It works. Thank you very much blesh –  bfcamara Dec 7 '12 at 10:57
    
Well, in fact, there is a very strange behavior. With this code, the ng-view directive stops instantiating controllers. Any idea? –  bfcamara Dec 7 '12 at 11:35
1  
I already know where the issue is. The requestTransform and responseTransform functions should receive as an argument the data and return the data as well, without any transformation. Not doing this, we have side-effects, for example wuth the ng-view. –  bfcamara Dec 7 '12 at 17:41
show 5 more comments

I have verified that this code will work as you expect. As I mentioned above, you are not retrieving the injector that you think you are and need to retrieve the one being used for your app.

discussionApp.config(function($httpProvider) {
  $httpProvider.defaults.transformRequest.push(function() {
    var $injector, $log, $rootScope;
    $injector = angular.element('#someid').injector();

    $rootScope = $injector.get('$rootScope');
    $rootScope.$broadcast('httpCallStarted');

    $log = $injector.get('$log');
    $log.log('httpCallStarted');
  });
});
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1  
This is the correct answer. –  blesh Dec 7 '12 at 17:03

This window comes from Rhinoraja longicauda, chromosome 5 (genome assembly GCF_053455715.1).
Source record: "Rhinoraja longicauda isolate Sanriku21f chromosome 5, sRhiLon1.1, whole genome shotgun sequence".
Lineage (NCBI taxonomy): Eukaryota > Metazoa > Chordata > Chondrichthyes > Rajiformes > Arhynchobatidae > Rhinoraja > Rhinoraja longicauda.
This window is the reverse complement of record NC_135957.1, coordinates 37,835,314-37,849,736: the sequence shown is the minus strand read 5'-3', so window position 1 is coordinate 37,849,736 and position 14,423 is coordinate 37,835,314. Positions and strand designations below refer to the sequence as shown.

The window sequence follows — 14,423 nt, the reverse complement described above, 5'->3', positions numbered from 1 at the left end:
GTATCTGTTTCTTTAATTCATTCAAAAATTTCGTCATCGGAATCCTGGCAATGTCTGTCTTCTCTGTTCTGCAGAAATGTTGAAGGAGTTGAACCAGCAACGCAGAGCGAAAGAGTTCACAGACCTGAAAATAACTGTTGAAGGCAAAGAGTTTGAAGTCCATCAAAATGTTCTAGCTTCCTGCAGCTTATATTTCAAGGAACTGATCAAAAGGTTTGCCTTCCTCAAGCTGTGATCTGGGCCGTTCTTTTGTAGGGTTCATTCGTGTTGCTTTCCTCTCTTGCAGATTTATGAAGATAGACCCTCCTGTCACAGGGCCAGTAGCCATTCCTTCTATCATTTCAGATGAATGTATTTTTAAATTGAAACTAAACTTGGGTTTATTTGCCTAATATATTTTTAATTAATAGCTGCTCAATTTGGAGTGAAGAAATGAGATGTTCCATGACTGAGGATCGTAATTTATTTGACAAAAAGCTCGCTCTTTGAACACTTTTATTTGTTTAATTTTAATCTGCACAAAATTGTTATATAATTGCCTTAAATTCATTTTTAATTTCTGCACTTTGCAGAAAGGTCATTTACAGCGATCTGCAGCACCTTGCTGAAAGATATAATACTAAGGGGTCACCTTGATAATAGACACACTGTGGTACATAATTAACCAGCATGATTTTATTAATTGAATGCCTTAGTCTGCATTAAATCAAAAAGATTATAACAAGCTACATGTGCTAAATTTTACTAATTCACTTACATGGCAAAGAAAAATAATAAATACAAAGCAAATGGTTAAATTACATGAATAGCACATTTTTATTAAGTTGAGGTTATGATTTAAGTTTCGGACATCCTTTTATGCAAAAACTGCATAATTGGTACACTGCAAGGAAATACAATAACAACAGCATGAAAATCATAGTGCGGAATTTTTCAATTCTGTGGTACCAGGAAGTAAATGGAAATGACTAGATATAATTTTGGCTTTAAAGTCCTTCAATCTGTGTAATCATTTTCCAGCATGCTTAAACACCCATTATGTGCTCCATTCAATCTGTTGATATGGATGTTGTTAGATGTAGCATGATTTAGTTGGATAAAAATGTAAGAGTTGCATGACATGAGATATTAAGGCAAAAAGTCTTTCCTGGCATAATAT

1  
To be totally correct you need to receive a data argument and return the some data as well. –  bfcamara Dec 8 '12 at 8:15
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The best way to do this is to use an http interceptor. Check this link

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Cagatay is right. Better use $http interceptors:

app.config(function ($httpProvider, $provide) {
    $provide.factory('httpInterceptor', function ($q, $rootScope) {
        return {
            'request': function (config) {
                // intercept and change config: e.g. change the URL
                // config.url += '?nocache=' + (new Date()).getTime();
                // broadcasting 'httpRequest' event
                $rootScope.$broadcast('httpRequest', config);
                return config || $q.when(config);
            },
            'response': function (response) {
                // we can intercept and change response here...
                // broadcasting 'httpResponse' event
                $rootScope.$broadcast('httpResponse', response);
                return response || $q.when(response);
            },
            'requestError': function (rejection) {
                // broadcasting 'httpRequestError' event
                $rootScope.$broadcast('httpRequestError', rejection);
                return $q.reject(rejection);
            },
            'responseError': function (rejection) {
                // broadcasting 'httpResponseError' event
                $rootScope.$broadcast('httpResponseError', rejection);
                return $q.reject(rejection);
            }
        };
    });
    $httpProvider.interceptors.push('httpInterceptor');
});

I think interceptors works for versions after 1.1.x. There was responseInterceptors before that version.

share|improve this answer
    
I haven't added an example in my answer, but yes this is exactly what I use in my projects. –  Cagatay Kalan Jan 31 at 14:01